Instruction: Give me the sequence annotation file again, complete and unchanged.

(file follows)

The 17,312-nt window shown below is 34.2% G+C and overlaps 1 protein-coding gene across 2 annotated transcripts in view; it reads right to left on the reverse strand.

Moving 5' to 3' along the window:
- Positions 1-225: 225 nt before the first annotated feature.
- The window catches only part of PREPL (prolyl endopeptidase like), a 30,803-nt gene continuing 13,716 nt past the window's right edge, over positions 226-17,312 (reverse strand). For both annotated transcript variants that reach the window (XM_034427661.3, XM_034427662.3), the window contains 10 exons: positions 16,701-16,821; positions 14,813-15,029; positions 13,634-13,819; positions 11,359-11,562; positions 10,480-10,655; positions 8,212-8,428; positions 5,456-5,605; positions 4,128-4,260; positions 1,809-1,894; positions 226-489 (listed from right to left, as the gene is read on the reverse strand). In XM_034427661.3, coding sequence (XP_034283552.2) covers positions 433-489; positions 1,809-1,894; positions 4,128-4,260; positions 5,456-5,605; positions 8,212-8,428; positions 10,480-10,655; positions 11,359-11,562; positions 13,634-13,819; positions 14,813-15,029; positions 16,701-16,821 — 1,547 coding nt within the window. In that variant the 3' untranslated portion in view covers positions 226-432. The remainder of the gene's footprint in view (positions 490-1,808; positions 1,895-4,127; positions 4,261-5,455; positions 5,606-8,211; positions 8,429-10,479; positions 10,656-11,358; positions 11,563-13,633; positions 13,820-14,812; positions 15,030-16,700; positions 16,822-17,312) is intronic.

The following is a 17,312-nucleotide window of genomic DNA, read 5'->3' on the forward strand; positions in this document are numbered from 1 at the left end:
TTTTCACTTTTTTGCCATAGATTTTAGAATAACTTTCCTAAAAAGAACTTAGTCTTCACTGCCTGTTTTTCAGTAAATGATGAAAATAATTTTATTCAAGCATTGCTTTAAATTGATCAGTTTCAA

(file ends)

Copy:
The 17,312-nt window shown below is 34.2% G+C and overlaps 1 protein-coding gene across 2 annotated transcripts in view; it reads right to left on the reverse strand.

Moving 5' to 3' along the window:
- Positions 1-225: 225 nt before the first annotated feature.
- The window catches only part of PREPL (prolyl endopeptidase like), a 30,803-nt gene continuing 13,716 nt past the window's right edge, over positions 226-17,312 (reverse strand). For both annotated transcript variants that reach the window (XM_034427661.3, XM_034427662.3), the window contains 10 exons: positions 16,701-16,821; positions 14,813-15,029; positions 13,634-13,819; positions 11,359-11,562; positions 10,480-10,655; positions 8,212-8,428; positions 5,456-5,605; positions 4,128-4,260; positions 1,809-1,894; positions 226-489 (listed from right to left, as the gene is read on the reverse strand). In XM_034427661.3, coding sequence (XP_034283552.2) covers positions 433-489; positions 1,809-1,894; positions 4,128-4,260; positions 5,456-5,605; positions 8,212-8,428; positions 10,480-10,655; positions 11,359-11,562; positions 13,634-13,819; positions 14,813-15,029; positions 16,701-16,821 — 1,547 coding nt within the window. In that variant the 3' untranslated portion in view covers positions 226-432. The remainder of the gene's footprint in view (positions 490-1,808; positions 1,895-4,127; positions 4,261-5,455; positions 5,606-8,211; positions 8,429-10,479; positions 10,656-11,358; positions 11,563-13,633; positions 13,820-14,812; positions 15,030-16,700; positions 16,822-17,312) is intronic.

The following is a 17,312-nucleotide window of genomic DNA, read 5'->3' on the forward strand; positions in this document are numbered from 1 at the left end:
TTTTCACTTTTTTGCCATAGATTTTAGAATAACTTTCCTAAAAAGAACTTAGTCTTCACTGCCTGTTTTTCAGTAAATGATGAAAATAATTTTATTCAAGCATTGCTTTAAATTGATCAGTTTCAA